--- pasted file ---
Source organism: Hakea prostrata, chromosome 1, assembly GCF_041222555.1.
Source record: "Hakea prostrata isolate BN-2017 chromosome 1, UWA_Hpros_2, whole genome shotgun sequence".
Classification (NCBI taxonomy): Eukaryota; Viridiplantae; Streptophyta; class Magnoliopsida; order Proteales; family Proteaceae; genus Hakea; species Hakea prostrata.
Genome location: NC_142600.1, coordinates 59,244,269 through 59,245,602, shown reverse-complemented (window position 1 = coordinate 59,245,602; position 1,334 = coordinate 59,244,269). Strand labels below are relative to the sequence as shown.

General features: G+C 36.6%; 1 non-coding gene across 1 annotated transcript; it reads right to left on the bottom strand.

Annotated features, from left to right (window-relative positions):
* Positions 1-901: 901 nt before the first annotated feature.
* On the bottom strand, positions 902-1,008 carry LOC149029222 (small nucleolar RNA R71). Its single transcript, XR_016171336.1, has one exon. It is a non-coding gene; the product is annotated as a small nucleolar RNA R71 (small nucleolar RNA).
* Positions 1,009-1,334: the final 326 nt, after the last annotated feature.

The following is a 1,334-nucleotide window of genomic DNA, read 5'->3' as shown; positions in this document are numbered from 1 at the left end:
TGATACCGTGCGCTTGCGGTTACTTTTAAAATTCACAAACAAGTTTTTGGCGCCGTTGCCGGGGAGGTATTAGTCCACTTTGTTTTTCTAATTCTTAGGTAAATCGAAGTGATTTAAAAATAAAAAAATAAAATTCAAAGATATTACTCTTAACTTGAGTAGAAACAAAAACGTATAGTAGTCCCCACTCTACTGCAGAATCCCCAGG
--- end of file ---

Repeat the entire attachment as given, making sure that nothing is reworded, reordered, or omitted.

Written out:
Source organism: Hakea prostrata, chromosome 1, assembly GCF_041222555.1.
Source record: "Hakea prostrata isolate BN-2017 chromosome 1, UWA_Hpros_2, whole genome shotgun sequence".
Classification (NCBI taxonomy): Eukaryota; Viridiplantae; Streptophyta; class Magnoliopsida; order Proteales; family Proteaceae; genus Hakea; species Hakea prostrata.
Genome location: NC_142600.1, coordinates 59,244,269 through 59,245,602, shown reverse-complemented (window position 1 = coordinate 59,245,602; position 1,334 = coordinate 59,244,269). Strand labels below are relative to the sequence as shown.

General features: G+C 36.6%; 1 non-coding gene across 1 annotated transcript; it reads right to left on the bottom strand.

Annotated features, from left to right (window-relative positions):
* Positions 1-901: 901 nt before the first annotated feature.
* On the bottom strand, positions 902-1,008 carry LOC149029222 (small nucleolar RNA R71). Its single transcript, XR_016171336.1, has one exon. It is a non-coding gene; the product is annotated as a small nucleolar RNA R71 (small nucleolar RNA).
* Positions 1,009-1,334: the final 326 nt, after the last annotated feature.

The following is a 1,334-nucleotide window of genomic DNA, read 5'->3' as shown; positions in this document are numbered from 1 at the left end:
TGATACCGTGCGCTTGCGGTTACTTTTAAAATTCACAAACAAGTTTTTGGCGCCGTTGCCGGGGAGGTATTAGTCCACTTTGTTTTTCTAATTCTTAGGTAAATCGAAGTGATTTAAAAATAAAAAAATAAAATTCAAAGATATTACTCTTAACTTGAGTAGAAACAAAAACGTATAGTAGTCCCCACTCTACTGCAGAATCCCCAGG